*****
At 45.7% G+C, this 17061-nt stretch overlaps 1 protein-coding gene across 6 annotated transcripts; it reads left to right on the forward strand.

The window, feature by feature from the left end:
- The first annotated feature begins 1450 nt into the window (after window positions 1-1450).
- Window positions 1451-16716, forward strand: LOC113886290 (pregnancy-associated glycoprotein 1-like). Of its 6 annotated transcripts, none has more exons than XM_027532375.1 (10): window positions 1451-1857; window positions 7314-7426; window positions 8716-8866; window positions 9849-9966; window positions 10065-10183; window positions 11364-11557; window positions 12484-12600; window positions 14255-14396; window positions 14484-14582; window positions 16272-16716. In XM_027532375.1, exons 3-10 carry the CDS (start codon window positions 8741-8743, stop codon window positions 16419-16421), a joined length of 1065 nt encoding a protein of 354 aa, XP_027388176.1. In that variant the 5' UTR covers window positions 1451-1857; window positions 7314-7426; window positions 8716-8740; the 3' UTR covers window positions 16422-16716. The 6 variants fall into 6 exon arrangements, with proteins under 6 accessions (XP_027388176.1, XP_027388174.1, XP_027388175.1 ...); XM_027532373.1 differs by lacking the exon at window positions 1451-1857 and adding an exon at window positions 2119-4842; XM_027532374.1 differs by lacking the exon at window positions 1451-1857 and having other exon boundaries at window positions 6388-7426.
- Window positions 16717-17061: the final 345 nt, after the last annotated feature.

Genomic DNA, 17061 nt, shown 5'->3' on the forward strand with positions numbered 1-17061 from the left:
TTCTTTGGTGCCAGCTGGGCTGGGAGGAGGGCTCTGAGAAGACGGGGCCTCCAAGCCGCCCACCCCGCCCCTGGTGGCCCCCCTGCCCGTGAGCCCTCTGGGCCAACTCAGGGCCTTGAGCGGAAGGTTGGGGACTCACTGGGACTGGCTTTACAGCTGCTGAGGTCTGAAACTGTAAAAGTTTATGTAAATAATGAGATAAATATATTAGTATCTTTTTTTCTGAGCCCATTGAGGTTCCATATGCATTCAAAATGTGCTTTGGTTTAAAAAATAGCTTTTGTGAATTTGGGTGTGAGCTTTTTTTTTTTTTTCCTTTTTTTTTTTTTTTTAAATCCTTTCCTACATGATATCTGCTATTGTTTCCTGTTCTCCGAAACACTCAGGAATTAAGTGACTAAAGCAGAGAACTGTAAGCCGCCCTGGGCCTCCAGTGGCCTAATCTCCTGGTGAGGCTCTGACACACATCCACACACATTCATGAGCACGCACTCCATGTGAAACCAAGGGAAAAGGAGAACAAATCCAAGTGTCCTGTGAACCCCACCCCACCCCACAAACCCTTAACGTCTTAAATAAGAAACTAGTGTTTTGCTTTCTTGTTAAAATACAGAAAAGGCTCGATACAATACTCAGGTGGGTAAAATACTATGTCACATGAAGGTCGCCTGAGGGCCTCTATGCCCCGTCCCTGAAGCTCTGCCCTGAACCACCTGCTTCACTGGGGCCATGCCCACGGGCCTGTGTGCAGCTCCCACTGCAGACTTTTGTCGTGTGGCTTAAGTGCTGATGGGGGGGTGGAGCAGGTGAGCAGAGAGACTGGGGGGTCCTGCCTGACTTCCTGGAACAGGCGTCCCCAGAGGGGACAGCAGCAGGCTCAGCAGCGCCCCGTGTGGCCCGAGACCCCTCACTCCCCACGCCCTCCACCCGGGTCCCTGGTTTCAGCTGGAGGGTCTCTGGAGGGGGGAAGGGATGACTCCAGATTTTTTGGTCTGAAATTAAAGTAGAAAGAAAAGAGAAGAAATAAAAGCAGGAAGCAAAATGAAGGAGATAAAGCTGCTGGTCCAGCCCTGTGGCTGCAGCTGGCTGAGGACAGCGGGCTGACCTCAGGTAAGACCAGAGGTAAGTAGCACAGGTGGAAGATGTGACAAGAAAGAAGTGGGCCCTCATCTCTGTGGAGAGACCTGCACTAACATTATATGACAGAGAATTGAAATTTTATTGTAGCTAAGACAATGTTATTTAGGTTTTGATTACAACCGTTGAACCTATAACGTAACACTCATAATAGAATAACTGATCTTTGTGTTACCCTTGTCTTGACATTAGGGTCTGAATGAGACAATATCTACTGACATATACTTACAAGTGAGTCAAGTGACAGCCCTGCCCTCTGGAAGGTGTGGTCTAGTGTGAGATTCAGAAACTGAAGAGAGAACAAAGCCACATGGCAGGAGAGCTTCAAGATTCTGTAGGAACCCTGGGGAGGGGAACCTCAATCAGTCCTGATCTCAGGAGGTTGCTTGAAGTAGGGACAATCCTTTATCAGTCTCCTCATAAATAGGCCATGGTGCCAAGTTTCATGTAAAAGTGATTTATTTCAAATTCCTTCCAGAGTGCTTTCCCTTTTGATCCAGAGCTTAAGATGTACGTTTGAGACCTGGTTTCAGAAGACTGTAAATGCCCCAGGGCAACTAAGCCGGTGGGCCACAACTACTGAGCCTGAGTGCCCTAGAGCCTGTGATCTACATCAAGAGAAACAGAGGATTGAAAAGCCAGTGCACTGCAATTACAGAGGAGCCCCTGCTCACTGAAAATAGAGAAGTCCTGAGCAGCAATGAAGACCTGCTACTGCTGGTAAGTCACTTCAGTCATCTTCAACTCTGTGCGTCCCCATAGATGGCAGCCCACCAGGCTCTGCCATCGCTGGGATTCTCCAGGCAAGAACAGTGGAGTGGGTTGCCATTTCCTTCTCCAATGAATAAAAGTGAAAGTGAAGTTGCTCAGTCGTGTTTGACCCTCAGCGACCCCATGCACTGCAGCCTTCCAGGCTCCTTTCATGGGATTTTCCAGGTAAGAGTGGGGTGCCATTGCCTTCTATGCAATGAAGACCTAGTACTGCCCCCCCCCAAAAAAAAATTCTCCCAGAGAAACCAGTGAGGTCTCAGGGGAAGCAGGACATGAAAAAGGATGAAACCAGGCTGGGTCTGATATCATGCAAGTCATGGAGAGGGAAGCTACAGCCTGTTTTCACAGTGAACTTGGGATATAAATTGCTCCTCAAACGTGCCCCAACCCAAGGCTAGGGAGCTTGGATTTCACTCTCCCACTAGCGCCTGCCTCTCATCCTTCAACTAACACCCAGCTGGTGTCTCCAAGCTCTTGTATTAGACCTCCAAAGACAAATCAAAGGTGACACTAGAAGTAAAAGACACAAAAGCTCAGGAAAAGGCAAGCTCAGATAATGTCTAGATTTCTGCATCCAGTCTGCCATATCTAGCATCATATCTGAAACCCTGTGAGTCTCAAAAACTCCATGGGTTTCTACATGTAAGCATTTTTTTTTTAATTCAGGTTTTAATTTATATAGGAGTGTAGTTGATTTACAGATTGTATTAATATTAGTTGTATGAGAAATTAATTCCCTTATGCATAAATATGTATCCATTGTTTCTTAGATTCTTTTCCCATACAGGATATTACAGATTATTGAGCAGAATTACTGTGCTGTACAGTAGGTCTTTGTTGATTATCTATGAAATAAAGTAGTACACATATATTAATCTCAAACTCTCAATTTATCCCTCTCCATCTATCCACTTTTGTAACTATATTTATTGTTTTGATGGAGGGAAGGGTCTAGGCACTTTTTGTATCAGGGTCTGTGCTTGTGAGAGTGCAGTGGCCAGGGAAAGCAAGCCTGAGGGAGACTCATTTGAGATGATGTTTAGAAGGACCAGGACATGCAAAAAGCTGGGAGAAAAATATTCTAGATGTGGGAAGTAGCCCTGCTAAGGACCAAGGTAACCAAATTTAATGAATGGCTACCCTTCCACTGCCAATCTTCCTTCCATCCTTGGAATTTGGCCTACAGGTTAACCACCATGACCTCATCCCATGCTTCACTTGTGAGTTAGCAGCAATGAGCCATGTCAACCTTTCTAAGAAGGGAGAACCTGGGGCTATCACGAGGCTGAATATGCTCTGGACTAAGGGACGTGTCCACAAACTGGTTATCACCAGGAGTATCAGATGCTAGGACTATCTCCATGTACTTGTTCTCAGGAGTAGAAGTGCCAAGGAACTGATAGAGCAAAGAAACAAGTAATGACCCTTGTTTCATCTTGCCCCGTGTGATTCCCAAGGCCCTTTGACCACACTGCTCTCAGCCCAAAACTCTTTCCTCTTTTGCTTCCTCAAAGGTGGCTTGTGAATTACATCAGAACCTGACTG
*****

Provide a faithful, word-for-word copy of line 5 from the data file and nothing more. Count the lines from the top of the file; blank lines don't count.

- Window positions 16717-17061: the final 345 nt, after the last annotated feature.